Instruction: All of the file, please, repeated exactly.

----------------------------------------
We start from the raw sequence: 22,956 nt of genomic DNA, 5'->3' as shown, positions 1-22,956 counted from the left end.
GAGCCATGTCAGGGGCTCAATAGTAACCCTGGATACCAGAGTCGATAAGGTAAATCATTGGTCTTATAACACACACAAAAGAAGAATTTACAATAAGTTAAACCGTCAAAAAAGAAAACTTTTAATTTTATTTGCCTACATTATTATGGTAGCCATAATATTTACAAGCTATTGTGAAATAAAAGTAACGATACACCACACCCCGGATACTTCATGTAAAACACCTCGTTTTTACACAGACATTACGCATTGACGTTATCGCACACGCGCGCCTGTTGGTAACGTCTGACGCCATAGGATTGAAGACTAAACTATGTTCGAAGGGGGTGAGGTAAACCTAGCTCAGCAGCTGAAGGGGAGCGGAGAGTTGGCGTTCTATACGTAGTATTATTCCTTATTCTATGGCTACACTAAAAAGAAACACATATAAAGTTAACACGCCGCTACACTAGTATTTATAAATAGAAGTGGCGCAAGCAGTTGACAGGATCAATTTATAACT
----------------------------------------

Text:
We start from the raw sequence: 22,956 nt of genomic DNA, 5'->3' as shown, positions 1-22,956 counted from the left end.
GAGCCATGTCAGGGGCTCAATAGTAACCCTGGATACCAGAGTCGATAAGGTAAATCATTGGTCTTATAACACACACAAAAGAAGAATTTACAATAAGTTAAACCGTCAAAAAAGAAAACTTTTAATTTTATTTGCCTACATTATTATGGTAGCCATAATATTTACAAGCTATTGTGAAATAAAAGTAACGATACACCACACCCCGGATACTTCATGTAAAACACCTCGTTTTTACACAGACATTACGCATTGACGTTATCGCACACGCGCGCCTGTTGGTAACGTCTGACGCCATAGGATTGAAGACTAAACTATGTTCGAAGGGGGTGAGGTAAACCTAGCTCAGCAGCTGAAGGGGAGCGGAGAGTTGGCGTTCTATACGTAGTATTATTCCTTATTCTATGGCTACACTAAAAAGAAACACATATAAAGTTAACACGCCGCTACACTAGTATTTATAAATAGAAGTGGCGCAAGCAGTTGACAGGATCAATTTATAACT